Brazilians fight for transparency in games

Former member of the Brazilian Olympic Committee Alberto Murray speaking at the Play the Game day in Brazil. Photo (c) Roberto Assem

New ways of networking and increased awareness against corruption in sport may become the most important legacies of Brazil’s hosting of the biggest mega-events in the next four years.

“If we continue this way, the World Cup and the Olympics will be the biggest corruption scandals in the history of our country!”

The lawyer and former member of the Brazilian Olympic Comittee, Alberto Murray Neto did not mince his words when debating the legacy of his country’s hosting of the two world’s most important sports events.

Or rather, as another speaker, the president of the Brazilian Paralympic Committee (CPB), Andrew Parsons, said in a correction to the organisers:

“I will have to chide you all: Brazil is going to host three, not two mega-events, because the Paralympic Games are coming as well.”

Andrew Parsons was the only sports confederation leader to accept an invitation from Play the Game to join a one-day seminar entitled “Mega-events and Democracy: Risks and Opportunities”.

And although many of the 85 speakers and participants expressed their concerns in a much less diplomatic language than Andrew Parsons, he let the audience hear between the lines that he found time was up for reform in Brazilian sport and in its Olympic Committee.

Parsons, who jumped from general secretary to president of the CPB three years, ago, ascribed the present success and positive climate inside the CPB to the reforms he had been spearheading -  including setting a term limit of eight years for the CPB president:

“After making the things inside better, we now see the results”, he said.

While Parsons won respect from the audience by contributing to the debates, his colleagues in Brazilian sports leadership missed an opportunity to answer to the widespread concerns about how the country’s sport and the mega-events are administered.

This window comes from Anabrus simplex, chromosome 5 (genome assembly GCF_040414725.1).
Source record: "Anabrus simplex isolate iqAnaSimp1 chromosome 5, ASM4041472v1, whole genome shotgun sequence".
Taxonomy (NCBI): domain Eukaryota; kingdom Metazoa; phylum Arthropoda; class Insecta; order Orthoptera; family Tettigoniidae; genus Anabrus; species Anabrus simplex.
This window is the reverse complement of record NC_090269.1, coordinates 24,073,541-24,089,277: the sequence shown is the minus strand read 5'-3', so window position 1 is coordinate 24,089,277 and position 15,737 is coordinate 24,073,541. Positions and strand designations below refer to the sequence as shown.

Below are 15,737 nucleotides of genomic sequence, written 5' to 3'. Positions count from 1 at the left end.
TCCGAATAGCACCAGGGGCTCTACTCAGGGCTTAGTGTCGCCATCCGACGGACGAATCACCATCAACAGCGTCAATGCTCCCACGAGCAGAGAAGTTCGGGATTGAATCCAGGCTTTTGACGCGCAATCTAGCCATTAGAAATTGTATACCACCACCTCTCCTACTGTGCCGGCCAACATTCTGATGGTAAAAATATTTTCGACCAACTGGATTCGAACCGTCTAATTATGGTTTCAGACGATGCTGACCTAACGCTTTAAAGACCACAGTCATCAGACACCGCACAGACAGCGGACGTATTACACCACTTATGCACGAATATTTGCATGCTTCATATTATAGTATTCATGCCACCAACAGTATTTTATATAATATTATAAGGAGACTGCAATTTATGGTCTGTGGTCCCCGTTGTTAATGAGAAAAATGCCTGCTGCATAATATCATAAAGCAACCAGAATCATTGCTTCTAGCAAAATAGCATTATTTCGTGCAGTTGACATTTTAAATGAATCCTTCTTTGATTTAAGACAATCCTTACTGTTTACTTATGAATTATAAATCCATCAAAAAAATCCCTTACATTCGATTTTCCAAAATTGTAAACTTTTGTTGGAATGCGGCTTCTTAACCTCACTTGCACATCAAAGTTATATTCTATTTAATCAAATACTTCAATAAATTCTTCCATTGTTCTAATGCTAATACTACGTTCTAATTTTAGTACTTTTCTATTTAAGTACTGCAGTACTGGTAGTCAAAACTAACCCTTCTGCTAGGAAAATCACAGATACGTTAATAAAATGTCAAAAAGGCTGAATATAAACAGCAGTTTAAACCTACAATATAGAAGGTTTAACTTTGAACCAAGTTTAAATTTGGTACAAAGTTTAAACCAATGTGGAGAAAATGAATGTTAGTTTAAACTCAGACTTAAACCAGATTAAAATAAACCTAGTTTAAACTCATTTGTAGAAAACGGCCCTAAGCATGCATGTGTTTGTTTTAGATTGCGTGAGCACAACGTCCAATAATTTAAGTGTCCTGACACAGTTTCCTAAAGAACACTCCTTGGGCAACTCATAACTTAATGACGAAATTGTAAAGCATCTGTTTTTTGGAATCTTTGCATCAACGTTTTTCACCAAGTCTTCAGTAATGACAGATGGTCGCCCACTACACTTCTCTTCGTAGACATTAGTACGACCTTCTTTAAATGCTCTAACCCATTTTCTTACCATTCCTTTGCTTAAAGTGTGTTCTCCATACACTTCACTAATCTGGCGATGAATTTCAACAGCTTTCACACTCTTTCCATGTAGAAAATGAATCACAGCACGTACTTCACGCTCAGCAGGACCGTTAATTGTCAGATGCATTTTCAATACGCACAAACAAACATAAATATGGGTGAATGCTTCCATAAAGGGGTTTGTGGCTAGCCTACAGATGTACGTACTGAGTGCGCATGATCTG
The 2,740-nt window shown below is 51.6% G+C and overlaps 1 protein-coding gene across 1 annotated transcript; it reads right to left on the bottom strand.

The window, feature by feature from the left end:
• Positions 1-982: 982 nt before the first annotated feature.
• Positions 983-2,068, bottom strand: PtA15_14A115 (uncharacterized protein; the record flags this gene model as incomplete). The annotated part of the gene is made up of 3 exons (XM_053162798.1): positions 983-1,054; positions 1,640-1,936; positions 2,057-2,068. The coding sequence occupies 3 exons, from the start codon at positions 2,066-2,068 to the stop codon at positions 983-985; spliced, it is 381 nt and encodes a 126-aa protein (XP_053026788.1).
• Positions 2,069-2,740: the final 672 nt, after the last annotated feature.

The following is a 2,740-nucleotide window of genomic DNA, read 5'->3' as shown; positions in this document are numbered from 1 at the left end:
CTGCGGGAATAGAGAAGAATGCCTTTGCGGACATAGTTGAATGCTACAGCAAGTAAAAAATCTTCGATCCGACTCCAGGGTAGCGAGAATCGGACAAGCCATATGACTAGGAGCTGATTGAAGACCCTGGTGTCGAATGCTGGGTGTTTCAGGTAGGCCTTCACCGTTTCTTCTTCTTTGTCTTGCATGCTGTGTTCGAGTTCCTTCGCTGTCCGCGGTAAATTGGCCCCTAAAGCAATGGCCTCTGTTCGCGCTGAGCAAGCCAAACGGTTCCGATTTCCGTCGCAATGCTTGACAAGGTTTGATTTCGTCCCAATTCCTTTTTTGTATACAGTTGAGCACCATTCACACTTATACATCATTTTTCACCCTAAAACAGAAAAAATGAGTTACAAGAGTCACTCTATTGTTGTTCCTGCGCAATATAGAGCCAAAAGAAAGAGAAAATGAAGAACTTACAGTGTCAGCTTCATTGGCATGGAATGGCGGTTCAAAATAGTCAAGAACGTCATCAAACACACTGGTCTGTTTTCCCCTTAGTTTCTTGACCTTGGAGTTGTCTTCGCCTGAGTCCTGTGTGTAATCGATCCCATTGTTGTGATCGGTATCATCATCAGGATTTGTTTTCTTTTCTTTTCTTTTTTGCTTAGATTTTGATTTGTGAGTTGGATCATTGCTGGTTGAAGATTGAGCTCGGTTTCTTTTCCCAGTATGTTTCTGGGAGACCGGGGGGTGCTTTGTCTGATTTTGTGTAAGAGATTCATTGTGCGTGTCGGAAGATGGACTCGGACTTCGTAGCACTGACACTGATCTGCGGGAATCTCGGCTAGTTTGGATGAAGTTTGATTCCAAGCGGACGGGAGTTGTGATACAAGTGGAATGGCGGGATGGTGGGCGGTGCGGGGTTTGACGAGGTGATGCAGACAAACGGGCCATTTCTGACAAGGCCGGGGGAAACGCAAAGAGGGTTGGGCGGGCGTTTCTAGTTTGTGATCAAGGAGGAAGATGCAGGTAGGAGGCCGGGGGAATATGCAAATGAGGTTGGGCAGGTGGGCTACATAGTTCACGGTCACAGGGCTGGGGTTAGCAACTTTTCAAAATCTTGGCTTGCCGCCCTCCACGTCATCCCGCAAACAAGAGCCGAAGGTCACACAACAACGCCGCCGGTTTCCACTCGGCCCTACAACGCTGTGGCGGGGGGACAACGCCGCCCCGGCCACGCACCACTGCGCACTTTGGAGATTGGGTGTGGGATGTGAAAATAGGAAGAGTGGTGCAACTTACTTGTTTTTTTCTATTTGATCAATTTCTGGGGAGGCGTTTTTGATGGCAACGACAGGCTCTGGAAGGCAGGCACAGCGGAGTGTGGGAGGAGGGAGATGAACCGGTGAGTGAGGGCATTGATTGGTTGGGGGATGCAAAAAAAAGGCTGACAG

Several speakers pointed to the corruption, the demolished neighbourhoods and displaced families that already today are results of hosting 2014 and 2016 events.

"The private companies that are to take over the Maracanã Stadium in Rio, are only asked to reimburse 18 percent of the public investment, so they can keep any profits from future operations," Juca Kfouri, journalist and a leading voice in Brazilian sports debate stated.

“No one is trustworthy”, he categorically said about the people who are organising the big events, alleging that embezzlement and money laundering will inevitably happen if it has not already started.

“There is no reason to believe that anything is going to be different from the scandal of the Pan American Games in Rio in 2007. But we should not let them sleep well.”

Another journalist, Erich Beting, marketing specialist and founder of the website “The Sports Machine” accused the government and sports movement of losing a big chance of branding the nation:

“The story we sold to the world to get the Rio Olympics in 2016 is one of the best planned campaigns made in Brazil. But until now the efforts have stopped with the planning,” Erich Beting said in his call for action.